There is no certainty when or how much the IPO will bring in. Building budgets around an anticipated flood of revenue could put the state in the same fix as the current budget that was balanced on a supposedly miraculous new $4 billion in revenue that did not appear.

Those who work at Facebook and live in California may decide to hold onto their stock considering Gov. Brown wants to pass a temporary tax increase. Also, those privileged folks who receive shares at the IPO are often prohibited from selling them for several months. Many of the current owners of Facebook stock are hedge funds and the like, as well as the band U2 through their private equity firm. While I’m not a tax attorney, it seems doubtful that financial entities in other states or countries would have to pay California income tax on Facebook stock sales.

But that doesn’t stop state officials from cheerily saying the Facebook IPO could bring in a billion dollars. Maybe over a period of years it could. But even that is questionable. It’s also irrelevant because California needs the money now, not later, and is so underwater financially that even a billion dollars won’t help much.

That probably won’t stop perky estimates of this additional revenue being used to lower the budget deficit during the coming negotiations in Sacramento. The problem is, just like last year, the numbers are illusions. The money doesn’t actually exist and pretending it does just makes things worse. This refusal to accept reality is what is most troubling about California’s budget crisis.

I used to call this the Magic Revenue Fairy approach to solving the budget dilemma. When all seems lost, the fairy suddenly zooms in and sprinkles billions upon the state. All is well until next year’s budget crisis when it is discovered she was actually a cruel trickster who was sprinkling debt not money. But maybe a better name would be the Three Stooges Method of Governance. Desperate and clueless attempts to solve problems lead to even more unmanageable problems later on.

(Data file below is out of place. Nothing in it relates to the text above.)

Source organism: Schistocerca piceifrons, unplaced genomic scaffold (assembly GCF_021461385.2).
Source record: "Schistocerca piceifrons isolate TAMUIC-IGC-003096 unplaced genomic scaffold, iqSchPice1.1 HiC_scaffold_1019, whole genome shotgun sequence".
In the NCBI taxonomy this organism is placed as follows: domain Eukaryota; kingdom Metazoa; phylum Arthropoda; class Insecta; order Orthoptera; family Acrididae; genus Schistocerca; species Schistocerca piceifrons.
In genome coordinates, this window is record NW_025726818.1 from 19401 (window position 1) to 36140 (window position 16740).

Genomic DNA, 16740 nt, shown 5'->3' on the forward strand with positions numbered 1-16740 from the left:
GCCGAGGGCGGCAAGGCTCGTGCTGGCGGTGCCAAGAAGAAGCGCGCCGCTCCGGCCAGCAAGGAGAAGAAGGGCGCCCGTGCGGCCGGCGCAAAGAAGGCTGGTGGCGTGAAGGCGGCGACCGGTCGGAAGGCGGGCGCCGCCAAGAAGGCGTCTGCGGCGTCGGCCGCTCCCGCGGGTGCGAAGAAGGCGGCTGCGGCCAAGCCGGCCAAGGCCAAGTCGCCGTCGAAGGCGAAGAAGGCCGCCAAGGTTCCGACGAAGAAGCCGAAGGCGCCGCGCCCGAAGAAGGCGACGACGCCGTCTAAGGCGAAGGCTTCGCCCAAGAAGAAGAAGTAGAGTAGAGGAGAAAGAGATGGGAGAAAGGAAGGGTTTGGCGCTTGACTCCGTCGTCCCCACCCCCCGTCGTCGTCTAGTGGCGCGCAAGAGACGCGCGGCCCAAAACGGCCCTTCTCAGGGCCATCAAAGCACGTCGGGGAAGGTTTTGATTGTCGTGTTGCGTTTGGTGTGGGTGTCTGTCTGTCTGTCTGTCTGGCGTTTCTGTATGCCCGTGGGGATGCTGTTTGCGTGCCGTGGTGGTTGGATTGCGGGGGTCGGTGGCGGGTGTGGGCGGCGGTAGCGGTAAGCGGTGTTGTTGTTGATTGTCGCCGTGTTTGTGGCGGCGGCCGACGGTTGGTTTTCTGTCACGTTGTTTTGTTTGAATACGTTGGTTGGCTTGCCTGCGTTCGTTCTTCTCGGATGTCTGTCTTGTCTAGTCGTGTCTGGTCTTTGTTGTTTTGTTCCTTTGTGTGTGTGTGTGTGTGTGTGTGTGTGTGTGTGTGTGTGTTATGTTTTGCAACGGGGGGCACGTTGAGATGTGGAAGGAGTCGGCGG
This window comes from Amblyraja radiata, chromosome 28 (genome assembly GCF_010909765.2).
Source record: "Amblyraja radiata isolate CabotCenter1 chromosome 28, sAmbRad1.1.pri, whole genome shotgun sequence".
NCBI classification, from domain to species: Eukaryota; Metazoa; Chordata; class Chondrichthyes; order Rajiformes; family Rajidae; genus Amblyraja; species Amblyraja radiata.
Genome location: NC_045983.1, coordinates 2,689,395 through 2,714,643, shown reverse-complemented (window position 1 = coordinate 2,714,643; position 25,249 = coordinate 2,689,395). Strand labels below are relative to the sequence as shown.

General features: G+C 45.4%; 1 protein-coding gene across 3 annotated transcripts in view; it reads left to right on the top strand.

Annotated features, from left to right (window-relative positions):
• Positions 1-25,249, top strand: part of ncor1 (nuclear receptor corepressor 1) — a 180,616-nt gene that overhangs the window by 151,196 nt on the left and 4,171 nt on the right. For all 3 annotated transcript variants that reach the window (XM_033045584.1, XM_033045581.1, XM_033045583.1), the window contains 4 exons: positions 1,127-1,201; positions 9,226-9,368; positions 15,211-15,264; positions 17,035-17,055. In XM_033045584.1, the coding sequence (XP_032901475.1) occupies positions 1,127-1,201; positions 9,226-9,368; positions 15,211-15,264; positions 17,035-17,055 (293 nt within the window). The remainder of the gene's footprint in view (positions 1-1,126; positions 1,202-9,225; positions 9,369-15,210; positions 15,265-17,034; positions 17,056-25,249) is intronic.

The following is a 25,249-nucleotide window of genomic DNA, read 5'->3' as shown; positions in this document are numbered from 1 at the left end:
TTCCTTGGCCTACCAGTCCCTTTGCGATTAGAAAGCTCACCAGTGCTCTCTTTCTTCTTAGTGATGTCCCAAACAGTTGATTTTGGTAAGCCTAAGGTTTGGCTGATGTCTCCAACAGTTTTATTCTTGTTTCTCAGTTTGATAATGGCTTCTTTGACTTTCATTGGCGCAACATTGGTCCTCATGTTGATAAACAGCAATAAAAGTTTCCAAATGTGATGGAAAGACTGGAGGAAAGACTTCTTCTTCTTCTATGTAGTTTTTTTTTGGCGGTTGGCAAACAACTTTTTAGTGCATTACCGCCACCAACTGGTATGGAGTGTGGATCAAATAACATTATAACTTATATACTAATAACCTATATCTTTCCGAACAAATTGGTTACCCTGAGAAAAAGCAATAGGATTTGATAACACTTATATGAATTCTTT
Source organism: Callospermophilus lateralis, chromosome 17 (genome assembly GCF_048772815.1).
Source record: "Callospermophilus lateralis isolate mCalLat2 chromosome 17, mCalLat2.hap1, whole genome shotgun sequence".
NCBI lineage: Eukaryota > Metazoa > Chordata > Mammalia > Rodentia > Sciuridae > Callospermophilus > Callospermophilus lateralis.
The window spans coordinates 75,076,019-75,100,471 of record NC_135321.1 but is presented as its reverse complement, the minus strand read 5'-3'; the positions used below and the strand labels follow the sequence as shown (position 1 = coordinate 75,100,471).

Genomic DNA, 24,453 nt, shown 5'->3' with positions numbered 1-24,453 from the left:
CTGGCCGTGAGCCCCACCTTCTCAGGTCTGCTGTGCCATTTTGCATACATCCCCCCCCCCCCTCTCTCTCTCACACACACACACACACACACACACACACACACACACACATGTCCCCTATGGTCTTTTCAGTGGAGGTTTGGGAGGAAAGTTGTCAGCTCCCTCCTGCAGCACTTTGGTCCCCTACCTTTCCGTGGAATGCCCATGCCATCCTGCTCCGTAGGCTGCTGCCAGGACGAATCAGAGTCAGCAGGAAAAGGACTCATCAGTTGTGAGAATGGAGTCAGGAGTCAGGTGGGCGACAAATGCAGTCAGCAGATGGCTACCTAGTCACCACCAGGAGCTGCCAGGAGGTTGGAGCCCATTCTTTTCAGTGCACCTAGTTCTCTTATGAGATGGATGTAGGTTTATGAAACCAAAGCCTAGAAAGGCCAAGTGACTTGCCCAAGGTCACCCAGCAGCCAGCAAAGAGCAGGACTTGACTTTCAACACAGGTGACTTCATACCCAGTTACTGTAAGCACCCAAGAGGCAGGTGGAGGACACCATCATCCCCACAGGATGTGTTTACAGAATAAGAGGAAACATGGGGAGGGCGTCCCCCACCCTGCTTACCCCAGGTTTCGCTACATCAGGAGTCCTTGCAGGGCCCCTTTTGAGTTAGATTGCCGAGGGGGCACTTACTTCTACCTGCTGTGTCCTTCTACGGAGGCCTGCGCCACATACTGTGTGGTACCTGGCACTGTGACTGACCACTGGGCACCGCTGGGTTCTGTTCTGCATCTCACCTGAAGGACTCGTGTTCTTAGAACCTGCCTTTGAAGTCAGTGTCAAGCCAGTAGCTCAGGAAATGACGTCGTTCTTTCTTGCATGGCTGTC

The Facebook IPO will not help balance the California in any meaningful way or even soon. That’s the reality.

Posted in News

Facebook’s new energy efficient datacenter

Robert Scoble tours the datacenter, which was built using Open Compute Project standards and best practices for energy efficiency.

One of the most significant features of the facility was that Facebook eliminated the centralized UPS system found in most data centers. “In a typical data center, you’re taking utility voltage, you’re transforming it, you’re bringing it into the data center and you’re distributing it to your servers,” explains Tom Furlong, Director of Site Operations at Facebook. “There are some intermediary steps there with a UPS system and with energy transformations that occur that cost you money and energy—between about 11% and 17%. In our case, you do the same thing from the utility, but you distribute it straight to the rack, and you do not have that energy transformation at a UPS or at a PDU level. You get very efficient energy to the actual server. The server itself is then taking that energy and making useful work out of it.”

To regulate temperature in the facility, Facebook utilizes an evaporative cooling system. Outside air comes into the facility through a set of dampers and proceeds into a succession of stages where the air is mixed, filtered and cooled before being sent down into the data center itself.

Saving 11-17% on power by redesigning how the UPS works is huge, as datacenters use enormous amounts of power. This not only green, it saves money too.